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In a new book by British evangelical John Petley, Providence, Piety and Power, we read the following:
Socialism has been undermined by politicians like Margaret Thatcher and Ronald Reagan, and by economists like FA Hayek and Milton Friedman, but I am not aware of any book that has attempted to evaluate it from a Biblical perspective (p. 11).
Petley is a professional politician. He is a member of the anti-Europran Union Independence Party. In 2005, he received 2.2% of the vote.
He was an atheist for most of his life. A decade ago, he became an Evangelical Protestant. He is now dedicated to defending his politics in terms of Christianity.
To do this, he must show that Christian presuppositions lead to the same conclusions as humanist presuppositions, which he previously held. He also must show why his presuppositions are more reliable than humanist presuppositions. He knows this. This is why he calls for a Christian worldview.
But he is new at all this. He actually says that no one in the Evangelical camp has provided such an assessment of socialism. He implies that he is the first. Here is the most important economic and political debate of modern times — the free market vs. socialism — and he thinks he is the first to provide a Bible-based solution.
It is not a good idea to trumpet your originality if, in fact, you are a late-comer who has failed to do your homework. This is Petley’s problem. It is not that he is original, as he claims. It is that he is uninformed.[product id=”1201″ align=”left” size=”small”]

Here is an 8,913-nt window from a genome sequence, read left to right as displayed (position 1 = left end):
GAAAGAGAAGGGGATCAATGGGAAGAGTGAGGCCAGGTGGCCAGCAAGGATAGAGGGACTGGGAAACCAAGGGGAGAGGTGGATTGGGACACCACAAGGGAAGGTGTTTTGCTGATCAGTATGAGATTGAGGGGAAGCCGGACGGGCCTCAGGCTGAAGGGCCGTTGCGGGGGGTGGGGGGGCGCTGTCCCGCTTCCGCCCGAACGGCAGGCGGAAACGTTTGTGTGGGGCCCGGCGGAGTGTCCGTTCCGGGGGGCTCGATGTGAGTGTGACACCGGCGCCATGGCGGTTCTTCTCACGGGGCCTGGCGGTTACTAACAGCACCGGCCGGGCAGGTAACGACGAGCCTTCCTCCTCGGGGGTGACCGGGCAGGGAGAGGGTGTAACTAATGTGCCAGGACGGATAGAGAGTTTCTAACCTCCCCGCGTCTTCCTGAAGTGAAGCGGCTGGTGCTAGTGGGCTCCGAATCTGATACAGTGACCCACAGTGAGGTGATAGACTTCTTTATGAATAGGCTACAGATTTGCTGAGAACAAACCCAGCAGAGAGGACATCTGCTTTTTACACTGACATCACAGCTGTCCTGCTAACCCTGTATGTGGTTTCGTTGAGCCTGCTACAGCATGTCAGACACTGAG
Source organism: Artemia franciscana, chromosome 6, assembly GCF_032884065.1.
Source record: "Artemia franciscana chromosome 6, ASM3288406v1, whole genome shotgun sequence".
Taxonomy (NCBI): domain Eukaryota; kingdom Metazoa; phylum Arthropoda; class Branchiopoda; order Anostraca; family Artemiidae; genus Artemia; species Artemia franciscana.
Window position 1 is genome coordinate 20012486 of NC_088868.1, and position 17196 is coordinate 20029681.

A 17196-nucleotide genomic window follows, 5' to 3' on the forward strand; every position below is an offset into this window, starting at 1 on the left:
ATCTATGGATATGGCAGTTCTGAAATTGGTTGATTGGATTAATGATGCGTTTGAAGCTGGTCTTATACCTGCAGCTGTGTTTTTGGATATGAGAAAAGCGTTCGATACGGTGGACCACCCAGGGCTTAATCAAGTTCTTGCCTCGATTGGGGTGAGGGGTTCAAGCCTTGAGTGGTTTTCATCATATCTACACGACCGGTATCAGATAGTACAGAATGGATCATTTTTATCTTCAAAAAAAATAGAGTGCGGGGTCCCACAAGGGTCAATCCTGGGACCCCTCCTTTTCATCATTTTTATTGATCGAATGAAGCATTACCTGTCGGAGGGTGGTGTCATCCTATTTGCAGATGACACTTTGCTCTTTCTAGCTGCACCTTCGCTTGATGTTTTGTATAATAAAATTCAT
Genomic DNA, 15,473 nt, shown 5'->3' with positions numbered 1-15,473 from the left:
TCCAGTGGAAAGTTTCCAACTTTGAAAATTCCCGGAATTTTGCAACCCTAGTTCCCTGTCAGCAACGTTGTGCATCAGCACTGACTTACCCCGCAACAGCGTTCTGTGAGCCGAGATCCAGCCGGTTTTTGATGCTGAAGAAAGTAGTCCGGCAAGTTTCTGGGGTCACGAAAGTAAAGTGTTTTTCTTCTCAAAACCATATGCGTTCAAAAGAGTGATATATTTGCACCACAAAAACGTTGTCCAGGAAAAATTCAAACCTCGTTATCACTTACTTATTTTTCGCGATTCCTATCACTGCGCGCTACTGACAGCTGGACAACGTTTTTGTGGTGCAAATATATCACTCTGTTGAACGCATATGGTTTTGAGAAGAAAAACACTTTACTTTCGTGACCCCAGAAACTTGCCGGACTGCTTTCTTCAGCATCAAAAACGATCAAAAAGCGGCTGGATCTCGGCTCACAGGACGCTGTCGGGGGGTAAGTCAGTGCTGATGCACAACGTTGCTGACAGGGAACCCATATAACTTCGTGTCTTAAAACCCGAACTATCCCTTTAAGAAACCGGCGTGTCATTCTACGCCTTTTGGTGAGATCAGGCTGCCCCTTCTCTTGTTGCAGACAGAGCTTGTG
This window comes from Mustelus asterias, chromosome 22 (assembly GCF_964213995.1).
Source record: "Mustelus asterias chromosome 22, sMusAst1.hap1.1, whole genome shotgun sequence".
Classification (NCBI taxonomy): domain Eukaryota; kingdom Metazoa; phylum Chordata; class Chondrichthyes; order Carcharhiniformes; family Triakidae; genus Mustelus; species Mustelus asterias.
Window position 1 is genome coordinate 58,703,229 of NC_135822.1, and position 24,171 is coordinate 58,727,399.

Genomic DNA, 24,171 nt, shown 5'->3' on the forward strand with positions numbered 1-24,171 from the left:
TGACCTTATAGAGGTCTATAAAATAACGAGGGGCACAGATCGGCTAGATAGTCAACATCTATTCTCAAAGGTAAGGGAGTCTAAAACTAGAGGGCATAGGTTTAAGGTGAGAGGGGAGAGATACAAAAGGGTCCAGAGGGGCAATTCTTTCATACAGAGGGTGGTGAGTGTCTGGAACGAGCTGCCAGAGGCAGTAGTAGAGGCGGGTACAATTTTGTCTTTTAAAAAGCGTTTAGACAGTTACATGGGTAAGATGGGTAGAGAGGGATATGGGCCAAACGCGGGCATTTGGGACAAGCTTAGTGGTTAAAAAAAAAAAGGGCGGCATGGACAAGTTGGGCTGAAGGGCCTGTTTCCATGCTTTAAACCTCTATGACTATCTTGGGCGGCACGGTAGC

He includes a bibliography. I am mentioned once. He has the book’s title wrong. He has the publication date wrong: 1992, not 1982. (http://bit.ly/gndomcov)
There is no reference to my first book, Marx’s Religion of Revolution (1968, 1989).
There is no reference to this department.
There is no reference to David Chilton’s book, Productive Christians in an Age of Guilt-Manipulators, which was published in 1981, and which has been onlinefor free for about 12 years.
There is no reference to Joel McDurmon’s God versus Socialism (American Vision, 2009).
There is no reference to any of Lord Brian Griffiths’ books. He was Thatcher’s economics advisor. Before that, he taught at the London School of Economics and also served as Dean of the City University Business School in London. He is well known in British evangelical circles.
There is no reference to Calvin Beisner’s books.
There is no mention of R. J. Rushdoony.
There is no mention of Herbert Schlossberg’s Idols for Destruction (1983).[product id=”1150″ align=”right” size=”small”]
He claims that his book presents a biblical worldview. I have heard this claim for over 45 years. But his book doesn’t offer one. It does what previous anti-socialist books written by Christians have done: it chronicles the history of socialism. “Socialism is bad. Believe me, it really is. I have quoted a lot of anti-socialist humanists to prove this. Furthermore, I’m a Christian. Thus, I have presented a biblical worldview.”
The tip-off is the Scripture index. It’s missing.
He devoted three and a half pages to a consideration of the Israelites’ civil government (pp. 34-37). He drew no conclusions. That constitutes the only discussion of the Bible in 330 pages of text. The rest of the book is devoted to history. He concludes that socialism is bad. He’s right. But he has said nothing new.